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Used Commercial Truck Market Has Subdued Price Movements

Used Commercial Truck Market Has Subdued Price Movements

NADA Guides, since 1933, has earned a reputation of the leading contributor of vehicle assessment products, information and services to businesses in not only U.S. but worldwide. Every month, its editorial team analyzes collects and handles over a million trucks wholesale, combined with automotive and retail transactions. Under the license of J.D. Power and Associates, the company publishes its own guidebook, data solutions, auction data and analysis in relation to trucking, automotive, insurance, finance and government professionals, facilitating its customers with timely information and reliable solutions to make better decisions.

Analysts at the NADA Guide believe that the slow commercial wholesale truck auction volume has resulted in a high-volume selling in February 2016. In this regard, Chris Visser, the Senior Commercial Truck Analyst at NADA, was reported saying, “The volume of commercial trucks sold at the nation’s two largest no-reserve auction companies shook up the market last year, and the industry continues to adapt to this new normal.”

He further added, “January was a very slow month for auction, wholesale, and retail sales, but February returned to high auction volume. We’re keeping an eye on auction trends as we move through the remainder of the quarter.”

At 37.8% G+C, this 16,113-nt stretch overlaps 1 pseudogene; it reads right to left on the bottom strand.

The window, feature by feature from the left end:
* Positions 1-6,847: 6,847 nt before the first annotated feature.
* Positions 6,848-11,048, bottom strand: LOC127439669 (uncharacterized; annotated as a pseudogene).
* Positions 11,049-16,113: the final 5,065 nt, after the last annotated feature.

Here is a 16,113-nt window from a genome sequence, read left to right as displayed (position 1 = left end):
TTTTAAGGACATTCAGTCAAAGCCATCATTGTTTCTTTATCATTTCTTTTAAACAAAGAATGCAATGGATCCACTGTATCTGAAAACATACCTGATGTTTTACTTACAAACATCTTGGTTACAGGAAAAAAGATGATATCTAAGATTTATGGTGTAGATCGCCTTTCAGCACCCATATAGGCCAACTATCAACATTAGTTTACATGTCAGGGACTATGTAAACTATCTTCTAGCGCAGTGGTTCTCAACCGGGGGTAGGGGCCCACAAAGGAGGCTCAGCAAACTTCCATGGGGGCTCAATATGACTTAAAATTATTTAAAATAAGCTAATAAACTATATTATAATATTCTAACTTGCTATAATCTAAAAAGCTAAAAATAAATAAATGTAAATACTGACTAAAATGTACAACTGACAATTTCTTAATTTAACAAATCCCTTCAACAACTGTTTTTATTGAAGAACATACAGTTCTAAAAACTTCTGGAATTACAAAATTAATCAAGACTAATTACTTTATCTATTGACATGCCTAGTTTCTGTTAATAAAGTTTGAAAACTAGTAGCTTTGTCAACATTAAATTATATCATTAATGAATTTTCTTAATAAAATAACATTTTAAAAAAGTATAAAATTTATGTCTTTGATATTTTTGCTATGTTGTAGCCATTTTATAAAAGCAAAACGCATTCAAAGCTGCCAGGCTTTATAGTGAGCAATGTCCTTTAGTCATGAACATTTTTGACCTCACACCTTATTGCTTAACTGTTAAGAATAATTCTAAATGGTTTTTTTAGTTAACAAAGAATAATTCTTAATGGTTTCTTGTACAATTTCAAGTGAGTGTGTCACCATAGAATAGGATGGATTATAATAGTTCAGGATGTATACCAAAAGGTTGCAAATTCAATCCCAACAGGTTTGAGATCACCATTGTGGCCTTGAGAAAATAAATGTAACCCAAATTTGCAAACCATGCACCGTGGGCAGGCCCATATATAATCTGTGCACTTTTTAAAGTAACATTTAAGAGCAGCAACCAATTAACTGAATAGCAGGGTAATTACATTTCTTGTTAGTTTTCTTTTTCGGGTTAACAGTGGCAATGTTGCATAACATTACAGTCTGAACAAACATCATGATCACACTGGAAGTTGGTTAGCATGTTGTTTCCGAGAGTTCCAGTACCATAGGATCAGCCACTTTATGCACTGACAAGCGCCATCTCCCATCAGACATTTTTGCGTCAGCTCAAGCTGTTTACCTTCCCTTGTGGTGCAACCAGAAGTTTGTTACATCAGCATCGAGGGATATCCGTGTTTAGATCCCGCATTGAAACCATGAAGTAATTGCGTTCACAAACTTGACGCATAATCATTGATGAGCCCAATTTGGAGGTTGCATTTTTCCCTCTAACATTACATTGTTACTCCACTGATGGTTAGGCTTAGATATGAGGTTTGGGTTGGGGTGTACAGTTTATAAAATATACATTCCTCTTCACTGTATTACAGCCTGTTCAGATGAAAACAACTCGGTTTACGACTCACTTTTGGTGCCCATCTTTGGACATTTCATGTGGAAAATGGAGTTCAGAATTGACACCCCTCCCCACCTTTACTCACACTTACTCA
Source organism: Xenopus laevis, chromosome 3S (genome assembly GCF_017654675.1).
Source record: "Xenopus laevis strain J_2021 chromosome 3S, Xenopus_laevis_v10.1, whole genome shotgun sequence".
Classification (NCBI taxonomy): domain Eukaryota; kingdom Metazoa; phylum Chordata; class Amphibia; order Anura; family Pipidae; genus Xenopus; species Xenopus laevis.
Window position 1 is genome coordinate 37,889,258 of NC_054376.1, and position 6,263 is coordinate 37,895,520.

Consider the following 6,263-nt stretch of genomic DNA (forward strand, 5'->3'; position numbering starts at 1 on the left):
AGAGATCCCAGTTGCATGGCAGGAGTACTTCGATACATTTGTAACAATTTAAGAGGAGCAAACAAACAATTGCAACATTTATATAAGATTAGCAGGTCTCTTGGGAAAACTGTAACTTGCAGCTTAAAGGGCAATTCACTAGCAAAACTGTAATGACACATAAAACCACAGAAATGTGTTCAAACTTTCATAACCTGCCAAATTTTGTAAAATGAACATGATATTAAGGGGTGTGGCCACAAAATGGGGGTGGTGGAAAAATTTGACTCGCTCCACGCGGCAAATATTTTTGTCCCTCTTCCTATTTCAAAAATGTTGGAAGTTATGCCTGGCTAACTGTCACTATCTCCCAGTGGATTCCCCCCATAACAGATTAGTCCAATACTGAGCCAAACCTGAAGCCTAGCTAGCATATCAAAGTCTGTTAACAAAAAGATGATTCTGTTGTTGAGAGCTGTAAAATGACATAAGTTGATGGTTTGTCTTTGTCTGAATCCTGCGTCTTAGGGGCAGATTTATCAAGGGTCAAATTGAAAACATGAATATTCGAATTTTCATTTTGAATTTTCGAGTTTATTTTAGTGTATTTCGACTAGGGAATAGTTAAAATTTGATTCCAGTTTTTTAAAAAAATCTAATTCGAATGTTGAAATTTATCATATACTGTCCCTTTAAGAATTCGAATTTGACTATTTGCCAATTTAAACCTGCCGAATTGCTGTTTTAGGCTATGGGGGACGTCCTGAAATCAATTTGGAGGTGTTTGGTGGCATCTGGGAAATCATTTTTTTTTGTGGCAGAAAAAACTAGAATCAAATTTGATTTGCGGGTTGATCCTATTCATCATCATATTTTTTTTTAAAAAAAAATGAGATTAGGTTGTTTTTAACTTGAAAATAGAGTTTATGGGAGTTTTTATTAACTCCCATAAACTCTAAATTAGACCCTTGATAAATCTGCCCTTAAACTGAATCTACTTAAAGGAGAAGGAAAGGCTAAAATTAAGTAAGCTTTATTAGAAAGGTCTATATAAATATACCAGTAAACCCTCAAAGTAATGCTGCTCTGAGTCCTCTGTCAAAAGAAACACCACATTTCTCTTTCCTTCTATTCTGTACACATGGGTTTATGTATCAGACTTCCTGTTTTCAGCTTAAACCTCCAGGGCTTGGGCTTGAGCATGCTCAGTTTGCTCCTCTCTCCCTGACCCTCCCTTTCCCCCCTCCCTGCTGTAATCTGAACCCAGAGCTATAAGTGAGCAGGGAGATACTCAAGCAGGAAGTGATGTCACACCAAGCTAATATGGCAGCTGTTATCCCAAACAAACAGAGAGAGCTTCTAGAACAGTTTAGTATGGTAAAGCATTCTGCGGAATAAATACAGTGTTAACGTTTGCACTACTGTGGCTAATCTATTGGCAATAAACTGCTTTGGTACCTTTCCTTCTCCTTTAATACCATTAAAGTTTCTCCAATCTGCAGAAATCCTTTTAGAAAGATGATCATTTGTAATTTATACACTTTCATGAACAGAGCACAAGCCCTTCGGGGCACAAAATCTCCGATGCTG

As far as pricing was concerned, three to five years old sleeper tractors lost about 20% of their value in the last third and fourth quarter of 2015 which led to an increase in its volume. The depreciation as opposed to last year’s 2% is expected to roughly average at 4% by the end of this year.

The monthly reports observed that retail channels were now performing differently with higher prices charged for typically lower volume trucks. Prices in December 2015 remained unchanged till November 2015, whereas January 2016 seemed to be down moderately. As reported by the experts and analysts, dealers were more likely to continue holding onto trucks that bring strong cash.

Analysts believe, “We expect depreciation to accelerate moderately in the retail channel going forward.”
The report concluded on a positive remark suggesting that the industry is becoming more adaptable and accustomed to the new normal. The new pricing levels will be a good sign in depicting the demand and supply chain for the industry, making user cars purchases more acceptable and in demand. – See more at:

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